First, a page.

I think the hardest part of the whole preparation was probably buying the ingredients I mentioned above. I had no idea which aisles of my grocery store to go to for each of these, and stubbornly refused to ask any of the friendly grocery clerks for help. I guess because words like “dashi” and “komezu (rice vinegar)” I had literally never seen before that day when my dictionary introduced them to me, and until I use them or hear them out in the world they don’t seem like real words to me, but just a senseless combination of sounds that are just as likely to elicit a blank stare of non-comprehension as anything else. I can just see the clerk stammering in wild confusion “dashi? da-shi? dashii??” trying to force a shallow sliver of meaning into these mindless syllables… I don’t even know if I’ve had the experience of this kind of alarmed affronted response before, or if this is just a scene I’ve played out in my own head many times.
Anyway, after circling my grocery store about 7 times, pausing surreptitiously in the same aisles many times and shielding myself from passersby while I took out my camera-enabled smartphone dictionary, an hour later I had all the ingredients I needed and headed home.
The cooking itself wasn’t too time-consuming or labor-intensive. The only hard part was towards the end trying to time everything so the rice, miso soup, cucumber salad, and sautéed pork strips were all finished at the same time. But the whole cooking process was probably less than 40 minutes. So flushed with pride at my first Japanese cooking success, I assembled all of my dishes on my glass coffee table along with a glass of 500yen convenience-store wine.
Unlike my inevitably over-sized Western meals, my Japanese meal was light and perfectly proportioned, and almost as delicious as the Western meals I’m so seasoned at creating. The next couple nights, my preparation time greatly reduced by the lack of ingredients I subsequently needed to buy, I tried a couple more dishes: tofu chicken meatballs, and chicken teriyaki stir-fry (not deviating all that much from the shape of my first meal).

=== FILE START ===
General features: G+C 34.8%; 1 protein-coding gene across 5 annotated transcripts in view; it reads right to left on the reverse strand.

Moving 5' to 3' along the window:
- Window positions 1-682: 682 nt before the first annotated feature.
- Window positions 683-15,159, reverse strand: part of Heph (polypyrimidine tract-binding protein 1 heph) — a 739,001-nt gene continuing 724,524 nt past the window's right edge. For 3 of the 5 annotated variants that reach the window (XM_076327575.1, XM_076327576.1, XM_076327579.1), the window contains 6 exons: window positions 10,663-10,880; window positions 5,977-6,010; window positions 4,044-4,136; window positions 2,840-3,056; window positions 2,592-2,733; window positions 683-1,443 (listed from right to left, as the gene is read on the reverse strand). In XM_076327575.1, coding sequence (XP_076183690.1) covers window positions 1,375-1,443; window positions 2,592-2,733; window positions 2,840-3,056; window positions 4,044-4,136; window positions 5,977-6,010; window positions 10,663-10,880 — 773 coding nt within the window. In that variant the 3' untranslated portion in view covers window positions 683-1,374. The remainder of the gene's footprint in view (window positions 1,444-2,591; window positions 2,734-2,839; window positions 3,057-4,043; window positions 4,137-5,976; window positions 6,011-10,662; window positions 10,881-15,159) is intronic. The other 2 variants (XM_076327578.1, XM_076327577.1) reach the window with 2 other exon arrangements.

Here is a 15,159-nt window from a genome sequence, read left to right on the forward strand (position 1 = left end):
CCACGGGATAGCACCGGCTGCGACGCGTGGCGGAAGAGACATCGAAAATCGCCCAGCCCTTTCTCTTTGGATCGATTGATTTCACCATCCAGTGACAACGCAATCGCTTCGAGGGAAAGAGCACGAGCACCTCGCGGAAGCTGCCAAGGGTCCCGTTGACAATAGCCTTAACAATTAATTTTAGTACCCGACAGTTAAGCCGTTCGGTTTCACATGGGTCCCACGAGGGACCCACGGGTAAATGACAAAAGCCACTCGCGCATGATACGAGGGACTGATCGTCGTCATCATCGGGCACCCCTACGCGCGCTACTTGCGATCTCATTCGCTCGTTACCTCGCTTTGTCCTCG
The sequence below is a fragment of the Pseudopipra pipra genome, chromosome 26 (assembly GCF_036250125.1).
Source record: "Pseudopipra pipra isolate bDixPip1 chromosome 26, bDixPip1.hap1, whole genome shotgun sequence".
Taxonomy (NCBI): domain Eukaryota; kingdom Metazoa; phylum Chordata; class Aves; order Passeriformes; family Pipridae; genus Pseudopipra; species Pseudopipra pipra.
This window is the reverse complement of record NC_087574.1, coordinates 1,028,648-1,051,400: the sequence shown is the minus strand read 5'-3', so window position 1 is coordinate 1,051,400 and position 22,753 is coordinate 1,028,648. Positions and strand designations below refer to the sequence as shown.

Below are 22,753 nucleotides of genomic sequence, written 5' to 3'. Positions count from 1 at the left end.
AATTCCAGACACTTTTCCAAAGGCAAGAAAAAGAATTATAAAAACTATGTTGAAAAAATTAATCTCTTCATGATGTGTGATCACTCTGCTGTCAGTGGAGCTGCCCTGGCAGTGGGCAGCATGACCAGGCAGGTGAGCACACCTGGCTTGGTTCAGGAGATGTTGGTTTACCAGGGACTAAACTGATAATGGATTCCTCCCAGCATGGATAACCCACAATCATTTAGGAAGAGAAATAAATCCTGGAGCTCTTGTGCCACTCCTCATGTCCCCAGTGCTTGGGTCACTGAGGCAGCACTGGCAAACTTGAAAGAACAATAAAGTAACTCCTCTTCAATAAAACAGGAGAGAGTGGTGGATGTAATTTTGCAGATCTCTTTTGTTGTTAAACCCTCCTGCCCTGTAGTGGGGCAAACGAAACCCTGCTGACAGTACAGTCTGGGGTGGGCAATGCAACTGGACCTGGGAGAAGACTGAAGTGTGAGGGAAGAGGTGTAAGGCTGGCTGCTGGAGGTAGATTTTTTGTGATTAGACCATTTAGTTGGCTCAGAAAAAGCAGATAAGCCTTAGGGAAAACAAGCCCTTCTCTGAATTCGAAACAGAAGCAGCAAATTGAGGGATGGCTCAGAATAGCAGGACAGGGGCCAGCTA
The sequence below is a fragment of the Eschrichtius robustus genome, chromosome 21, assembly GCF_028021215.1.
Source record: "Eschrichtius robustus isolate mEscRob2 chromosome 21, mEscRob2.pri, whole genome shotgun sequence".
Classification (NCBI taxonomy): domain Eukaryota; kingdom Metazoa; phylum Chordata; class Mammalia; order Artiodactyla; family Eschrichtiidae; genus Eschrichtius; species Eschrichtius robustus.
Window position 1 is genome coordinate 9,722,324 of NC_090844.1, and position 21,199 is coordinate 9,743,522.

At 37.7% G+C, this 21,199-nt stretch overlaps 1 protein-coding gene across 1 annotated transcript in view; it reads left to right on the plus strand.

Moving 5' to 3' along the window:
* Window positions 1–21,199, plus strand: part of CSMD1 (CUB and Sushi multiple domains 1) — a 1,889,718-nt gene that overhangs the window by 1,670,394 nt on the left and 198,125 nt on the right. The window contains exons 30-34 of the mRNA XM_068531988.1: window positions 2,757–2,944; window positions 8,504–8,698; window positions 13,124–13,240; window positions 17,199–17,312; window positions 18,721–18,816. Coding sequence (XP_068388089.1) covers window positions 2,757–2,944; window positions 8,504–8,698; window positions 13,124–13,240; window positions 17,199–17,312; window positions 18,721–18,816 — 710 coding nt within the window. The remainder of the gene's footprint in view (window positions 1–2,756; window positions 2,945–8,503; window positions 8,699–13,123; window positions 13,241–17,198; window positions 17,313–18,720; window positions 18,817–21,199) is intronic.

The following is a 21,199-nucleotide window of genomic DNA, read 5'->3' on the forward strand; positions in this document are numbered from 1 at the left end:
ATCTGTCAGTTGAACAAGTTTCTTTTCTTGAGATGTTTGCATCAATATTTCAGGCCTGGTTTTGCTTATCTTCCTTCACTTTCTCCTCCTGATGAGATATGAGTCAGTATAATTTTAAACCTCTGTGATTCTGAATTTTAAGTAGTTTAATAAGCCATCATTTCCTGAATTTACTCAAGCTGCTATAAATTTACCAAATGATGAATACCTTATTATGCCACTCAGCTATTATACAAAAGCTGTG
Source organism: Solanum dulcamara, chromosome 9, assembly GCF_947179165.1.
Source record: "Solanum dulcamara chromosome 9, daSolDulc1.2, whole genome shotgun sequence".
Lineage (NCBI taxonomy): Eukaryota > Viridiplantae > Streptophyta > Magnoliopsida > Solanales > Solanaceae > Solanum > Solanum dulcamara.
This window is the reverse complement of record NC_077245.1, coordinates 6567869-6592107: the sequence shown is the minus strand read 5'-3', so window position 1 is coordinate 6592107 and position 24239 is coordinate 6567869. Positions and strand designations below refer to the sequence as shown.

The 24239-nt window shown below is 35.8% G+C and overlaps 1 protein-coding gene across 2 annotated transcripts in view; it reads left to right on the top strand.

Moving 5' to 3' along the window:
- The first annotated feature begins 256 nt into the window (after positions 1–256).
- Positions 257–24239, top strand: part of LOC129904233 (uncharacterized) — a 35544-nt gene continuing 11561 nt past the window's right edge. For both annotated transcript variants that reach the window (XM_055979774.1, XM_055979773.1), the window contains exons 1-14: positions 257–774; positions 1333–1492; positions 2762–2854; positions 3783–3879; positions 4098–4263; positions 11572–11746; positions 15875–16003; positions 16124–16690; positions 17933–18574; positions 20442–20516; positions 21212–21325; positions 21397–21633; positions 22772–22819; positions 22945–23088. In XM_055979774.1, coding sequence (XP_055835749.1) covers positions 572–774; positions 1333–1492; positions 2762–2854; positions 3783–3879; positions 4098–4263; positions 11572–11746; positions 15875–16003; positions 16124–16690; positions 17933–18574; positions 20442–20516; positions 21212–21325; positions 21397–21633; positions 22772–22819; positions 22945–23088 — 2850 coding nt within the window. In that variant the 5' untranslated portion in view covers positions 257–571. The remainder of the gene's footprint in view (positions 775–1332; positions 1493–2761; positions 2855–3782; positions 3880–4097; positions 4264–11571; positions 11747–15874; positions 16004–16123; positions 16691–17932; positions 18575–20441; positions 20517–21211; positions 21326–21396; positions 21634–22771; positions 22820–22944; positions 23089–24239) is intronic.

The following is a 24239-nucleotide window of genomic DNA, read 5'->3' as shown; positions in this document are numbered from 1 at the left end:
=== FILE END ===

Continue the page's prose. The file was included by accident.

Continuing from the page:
And each time I paired my meal with a glass of white wine and Netfix— opened to my new favorite Japanese drama (Hibana, a Netflix original) that I’m sure I won’t be able to resist talking about in a post very soon, especially as I only have 2 episodes left, and the more it slips away from me the more fanatically attached and invested I become.
As a non-Japanese person, I can’t say I had any experience of the nostalgia that my student described, but I really did feel a strange greater closeness to Japanese culture while making and eating my Japanese dishes. I’m not sure how to describe this exactly, especially without sounding kind of reductive towards a culture I do indeed admire. It’s not like I was thinking intently about the ingredients I was handling or the Japanese mothers who may be preparing the same dishes in their own homes at that very moment, or anything like that. But still I felt my attention drawn in this clean, light way to the actions I was performing. The form of the preparations was imbued with a kind of valuableness that drew in my focus pleasantly, drawing it away from deeper, buried concerns from earlier in the day. For the first time all day, or maybe even for days, I didn’t think very deeply or intently, or rather my mind didn’t fall into the deep recesses of normal life worries/anxieties/etc that are always churning in the back of my subconscious. The smoothness of my movements, slicing the pork strips and cucumbers, stirring the rice, cutting up tofu pieces for the miso soup, occupied my mind and filled me with a simple contentment, without having to think deeply over the source or justifiability of this contentment. I don’t know if this is quite what my student meant when she said that a bowl of miso soup can make all of your problems go away, but in a way, at least for a time, I guess it was sort of true.